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The purpose of the heat safety program is to implement work practices and procedures that will protect workers who are exposed to high temperatures that can result in health problems such as heat cramps, heat rashes, heat exhaustion, and heat stroke.

Heat Exhaustion and Heat Stroke

At high temperatures, the body circulates great amounts of blood to the skin in an effort to eliminate heat through perspiration. As a result, less blood is circulated to the body's vital organs, including the brain. Heat exhaustion can lead to dizziness, blurred vision, nausea, and eventual collapse. If not treated promptly by lowering the person's body temperature, a person suffering from heat exhaustion could suffer brain damage.

Even more serious than heat exhaustion is heat stroke. During heat stroke, the body stops sweating, making it impossible to dissipate heat. The body temperature may rise to a dangerously high level in a short time and cause death.

Employees working in kitchen environments can be exposed to high temperatures. For example, a worker cooking in front of hot grills can be exposed to temperatures that can reach 105°-110°F. Exposure to excessive heat may lead to heat exhaustion, heat stroke, and possible death.

Employer Responsibilities

  • Keep cooking areas as cool as possible. Workers get hotter and more stressed during rush periods in crowded restaurants.
    • Use air conditioning, general ventilation, spot cooling fans, evaporative cooling, and local exhaust ventilation at points of high heat production.
  • Encourage workers to drink plenty of water.
  • Acclimatize, or gradually introduce, employees to hot environments. This allows the body to build up a tolerance to high temperatures. This process usually takes about two weeks.
  • Where plausible, rotate employee jobs away from tasks that require exposure to heat during an entire shift.
  • Train supervisors and leads on the symptoms and treatment of heat illnesses.

Excessive Heat Exposure - Symptoms and Treatment

Heat exhaustion symptoms include dizziness, lightheadedness, weakness, blurred vision, and nausea.

  • Treatment: You must lower the employee's body temperature to prevent the progression of symptoms.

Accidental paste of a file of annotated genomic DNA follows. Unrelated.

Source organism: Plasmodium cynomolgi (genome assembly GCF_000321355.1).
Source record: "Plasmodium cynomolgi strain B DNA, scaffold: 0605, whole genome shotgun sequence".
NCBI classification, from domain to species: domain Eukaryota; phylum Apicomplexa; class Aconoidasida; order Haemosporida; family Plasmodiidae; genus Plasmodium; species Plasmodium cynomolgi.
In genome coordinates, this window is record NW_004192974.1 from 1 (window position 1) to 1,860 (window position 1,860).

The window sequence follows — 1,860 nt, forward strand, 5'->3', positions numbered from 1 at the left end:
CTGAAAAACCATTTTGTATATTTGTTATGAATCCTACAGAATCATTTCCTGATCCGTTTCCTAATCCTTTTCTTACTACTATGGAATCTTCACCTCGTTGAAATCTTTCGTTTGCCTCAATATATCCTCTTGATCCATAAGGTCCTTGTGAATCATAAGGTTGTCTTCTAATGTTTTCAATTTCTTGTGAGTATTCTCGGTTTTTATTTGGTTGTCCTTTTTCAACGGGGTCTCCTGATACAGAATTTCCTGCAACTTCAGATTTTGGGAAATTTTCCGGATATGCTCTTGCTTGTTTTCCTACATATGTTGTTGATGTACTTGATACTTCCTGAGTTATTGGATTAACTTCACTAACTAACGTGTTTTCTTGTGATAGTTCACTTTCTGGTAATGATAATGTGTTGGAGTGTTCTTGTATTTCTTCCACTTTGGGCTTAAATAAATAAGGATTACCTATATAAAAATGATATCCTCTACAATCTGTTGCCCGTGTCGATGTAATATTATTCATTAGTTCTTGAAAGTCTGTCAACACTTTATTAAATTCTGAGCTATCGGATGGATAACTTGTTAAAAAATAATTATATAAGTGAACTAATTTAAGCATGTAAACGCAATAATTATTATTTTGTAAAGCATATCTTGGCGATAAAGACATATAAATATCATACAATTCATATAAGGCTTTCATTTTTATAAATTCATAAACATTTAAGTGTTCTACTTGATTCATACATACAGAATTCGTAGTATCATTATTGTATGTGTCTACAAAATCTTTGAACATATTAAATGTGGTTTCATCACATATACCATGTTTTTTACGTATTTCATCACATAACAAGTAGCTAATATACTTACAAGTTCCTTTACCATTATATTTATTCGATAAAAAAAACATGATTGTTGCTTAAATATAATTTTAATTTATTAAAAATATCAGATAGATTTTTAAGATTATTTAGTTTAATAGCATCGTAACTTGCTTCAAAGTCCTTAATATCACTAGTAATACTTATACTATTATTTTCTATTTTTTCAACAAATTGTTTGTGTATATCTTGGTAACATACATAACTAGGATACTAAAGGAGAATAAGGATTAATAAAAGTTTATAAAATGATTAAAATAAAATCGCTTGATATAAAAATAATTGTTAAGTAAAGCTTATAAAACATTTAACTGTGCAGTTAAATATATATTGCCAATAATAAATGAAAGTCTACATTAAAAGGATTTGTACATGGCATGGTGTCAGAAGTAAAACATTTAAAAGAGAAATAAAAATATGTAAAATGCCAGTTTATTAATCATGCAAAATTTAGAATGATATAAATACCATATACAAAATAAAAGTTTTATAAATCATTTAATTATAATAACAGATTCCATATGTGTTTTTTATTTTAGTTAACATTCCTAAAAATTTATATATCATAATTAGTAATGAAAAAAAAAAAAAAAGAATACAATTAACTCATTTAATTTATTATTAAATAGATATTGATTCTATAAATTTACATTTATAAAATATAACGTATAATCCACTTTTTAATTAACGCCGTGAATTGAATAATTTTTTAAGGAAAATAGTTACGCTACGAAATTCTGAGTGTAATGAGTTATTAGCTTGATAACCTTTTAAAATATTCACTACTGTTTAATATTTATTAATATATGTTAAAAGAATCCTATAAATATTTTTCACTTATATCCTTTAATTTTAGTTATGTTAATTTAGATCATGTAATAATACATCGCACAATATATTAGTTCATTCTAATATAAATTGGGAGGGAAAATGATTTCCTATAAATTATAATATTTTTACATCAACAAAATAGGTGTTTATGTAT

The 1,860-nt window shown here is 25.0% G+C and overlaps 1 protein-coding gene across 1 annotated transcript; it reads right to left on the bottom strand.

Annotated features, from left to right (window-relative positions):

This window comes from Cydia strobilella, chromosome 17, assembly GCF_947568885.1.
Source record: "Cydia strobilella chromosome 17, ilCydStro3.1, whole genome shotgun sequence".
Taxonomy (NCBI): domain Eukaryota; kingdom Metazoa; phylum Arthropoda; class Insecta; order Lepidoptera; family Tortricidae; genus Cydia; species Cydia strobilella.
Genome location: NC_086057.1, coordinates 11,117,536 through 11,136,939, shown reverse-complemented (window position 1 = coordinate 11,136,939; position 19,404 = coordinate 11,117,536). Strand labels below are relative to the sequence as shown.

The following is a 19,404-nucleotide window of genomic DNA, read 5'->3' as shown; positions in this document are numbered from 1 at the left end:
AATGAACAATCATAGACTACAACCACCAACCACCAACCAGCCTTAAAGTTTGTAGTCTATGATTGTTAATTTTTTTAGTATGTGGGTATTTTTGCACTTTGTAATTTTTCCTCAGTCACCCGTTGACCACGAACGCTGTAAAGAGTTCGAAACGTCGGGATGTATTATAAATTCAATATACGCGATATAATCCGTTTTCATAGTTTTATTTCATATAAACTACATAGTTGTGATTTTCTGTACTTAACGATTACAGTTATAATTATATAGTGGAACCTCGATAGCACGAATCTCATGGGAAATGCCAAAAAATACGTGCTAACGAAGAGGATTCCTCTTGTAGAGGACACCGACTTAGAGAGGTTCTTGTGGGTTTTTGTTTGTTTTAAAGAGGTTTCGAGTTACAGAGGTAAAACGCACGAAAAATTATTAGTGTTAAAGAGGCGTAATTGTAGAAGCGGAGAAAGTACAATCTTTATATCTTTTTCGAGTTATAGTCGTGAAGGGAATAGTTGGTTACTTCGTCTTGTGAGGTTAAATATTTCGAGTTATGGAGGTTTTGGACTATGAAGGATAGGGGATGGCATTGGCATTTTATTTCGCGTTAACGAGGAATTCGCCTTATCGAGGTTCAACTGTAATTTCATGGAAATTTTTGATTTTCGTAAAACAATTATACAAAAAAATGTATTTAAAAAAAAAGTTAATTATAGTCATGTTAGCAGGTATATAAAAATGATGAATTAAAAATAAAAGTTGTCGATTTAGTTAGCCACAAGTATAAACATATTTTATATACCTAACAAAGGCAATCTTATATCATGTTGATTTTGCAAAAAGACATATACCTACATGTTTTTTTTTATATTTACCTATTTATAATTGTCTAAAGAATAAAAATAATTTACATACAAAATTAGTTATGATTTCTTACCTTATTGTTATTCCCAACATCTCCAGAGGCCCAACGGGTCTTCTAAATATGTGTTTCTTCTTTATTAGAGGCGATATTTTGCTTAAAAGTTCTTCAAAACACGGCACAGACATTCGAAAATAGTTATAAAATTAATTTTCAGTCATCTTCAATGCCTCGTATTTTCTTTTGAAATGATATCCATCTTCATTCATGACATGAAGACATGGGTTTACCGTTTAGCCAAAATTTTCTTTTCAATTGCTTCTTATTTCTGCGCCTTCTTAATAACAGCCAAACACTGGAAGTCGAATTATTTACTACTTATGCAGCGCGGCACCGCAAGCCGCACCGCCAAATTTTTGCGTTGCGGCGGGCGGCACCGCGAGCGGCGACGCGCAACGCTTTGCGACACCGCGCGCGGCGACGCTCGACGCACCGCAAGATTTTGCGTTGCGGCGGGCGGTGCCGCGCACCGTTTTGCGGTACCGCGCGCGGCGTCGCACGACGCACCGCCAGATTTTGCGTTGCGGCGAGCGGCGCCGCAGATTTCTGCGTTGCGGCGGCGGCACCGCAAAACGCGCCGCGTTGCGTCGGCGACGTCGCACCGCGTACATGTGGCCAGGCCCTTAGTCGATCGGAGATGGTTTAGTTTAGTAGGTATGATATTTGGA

• Immediately remove the employee from the hot environment and give cool water to drink.
    • Lay the person on their back and raise the legs. If the person is sick to their stomach, lay them on their side. If the person does not feel better in a few minutes, call for emergency help.

Heat stroke symptoms include severe headache, mental confusion, loss of consciousness, flushed face, and hot, dry, skin, with no sweating. If someone has stopped sweating, seek emergency medical attention immediately.

  • Treatment: Get emergency medical help. You must try to lower the employee's body temperature while waiting for medical help to arrive. Provide a cool environment, remove excessive clothing, and wet and fan the worker's skin.

Employee Responsibilities

  • Wear cool, comfortable, breathable clothing like cotton.
  • Inform your coworkers if you are not feeling well.
  • Recognize and be able to treat the early symptoms of heat illness.
  • Take a break from the hot environment to allow your body to cool down. Walk-in coolers provide an opportunity for relief in older buildings with improper air ventilation.
  • Do not drink alcoholic or caffeinated beverages while working in hot environments. These beverages make the body lose water and increase the risk of heat illnesses.
  • Drink plenty of water.

Observe any safety procedures or wear any protective equipment (such as gloves, mitts, protective aprons) provided for your use while working in hot environments.